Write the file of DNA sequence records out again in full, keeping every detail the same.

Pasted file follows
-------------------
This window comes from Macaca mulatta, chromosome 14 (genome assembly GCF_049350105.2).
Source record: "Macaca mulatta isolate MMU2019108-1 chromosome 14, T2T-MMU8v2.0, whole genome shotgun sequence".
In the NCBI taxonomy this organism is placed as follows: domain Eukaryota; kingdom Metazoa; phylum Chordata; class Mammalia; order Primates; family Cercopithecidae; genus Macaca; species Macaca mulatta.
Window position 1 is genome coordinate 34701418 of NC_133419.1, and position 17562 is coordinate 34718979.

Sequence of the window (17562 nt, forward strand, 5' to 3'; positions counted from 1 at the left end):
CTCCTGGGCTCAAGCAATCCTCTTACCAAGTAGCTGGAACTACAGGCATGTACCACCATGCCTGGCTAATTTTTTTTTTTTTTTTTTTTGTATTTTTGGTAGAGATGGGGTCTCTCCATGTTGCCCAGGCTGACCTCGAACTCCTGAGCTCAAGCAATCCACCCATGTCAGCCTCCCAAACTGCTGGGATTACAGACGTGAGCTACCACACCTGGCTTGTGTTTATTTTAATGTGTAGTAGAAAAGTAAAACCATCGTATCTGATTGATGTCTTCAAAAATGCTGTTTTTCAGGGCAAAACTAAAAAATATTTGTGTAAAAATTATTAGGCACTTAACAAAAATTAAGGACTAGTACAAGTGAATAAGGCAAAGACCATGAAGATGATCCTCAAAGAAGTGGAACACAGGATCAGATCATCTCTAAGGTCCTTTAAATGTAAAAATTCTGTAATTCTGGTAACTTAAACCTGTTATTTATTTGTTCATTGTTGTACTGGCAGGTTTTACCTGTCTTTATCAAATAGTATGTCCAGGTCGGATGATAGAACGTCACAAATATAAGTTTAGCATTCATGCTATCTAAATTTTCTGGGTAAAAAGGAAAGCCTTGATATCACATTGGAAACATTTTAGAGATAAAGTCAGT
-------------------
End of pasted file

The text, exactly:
This window comes from Macaca mulatta, chromosome 14 (genome assembly GCF_049350105.2).
Source record: "Macaca mulatta isolate MMU2019108-1 chromosome 14, T2T-MMU8v2.0, whole genome shotgun sequence".
In the NCBI taxonomy this organism is placed as follows: domain Eukaryota; kingdom Metazoa; phylum Chordata; class Mammalia; order Primates; family Cercopithecidae; genus Macaca; species Macaca mulatta.
Window position 1 is genome coordinate 34701418 of NC_133419.1, and position 17562 is coordinate 34718979.

Sequence of the window (17562 nt, forward strand, 5' to 3'; positions counted from 1 at the left end):
CTCCTGGGCTCAAGCAATCCTCTTACCAAGTAGCTGGAACTACAGGCATGTACCACCATGCCTGGCTAATTTTTTTTTTTTTTTTTTTTGTATTTTTGGTAGAGATGGGGTCTCTCCATGTTGCCCAGGCTGACCTCGAACTCCTGAGCTCAAGCAATCCACCCATGTCAGCCTCCCAAACTGCTGGGATTACAGACGTGAGCTACCACACCTGGCTTGTGTTTATTTTAATGTGTAGTAGAAAAGTAAAACCATCGTATCTGATTGATGTCTTCAAAAATGCTGTTTTTCAGGGCAAAACTAAAAAATATTTGTGTAAAAATTATTAGGCACTTAACAAAAATTAAGGACTAGTACAAGTGAATAAGGCAAAGACCATGAAGATGATCCTCAAAGAAGTGGAACACAGGATCAGATCATCTCTAAGGTCCTTTAAATGTAAAAATTCTGTAATTCTGGTAACTTAAACCTGTTATTTATTTGTTCATTGTTGTACTGGCAGGTTTTACCTGTCTTTATCAAATAGTATGTCCAGGTCGGATGATAGAACGTCACAAATATAAGTTTAGCATTCATGCTATCTAAATTTTCTGGGTAAAAAGGAAAGCCTTGATATCACATTGGAAACATTTTAGAGATAAAGTCAGT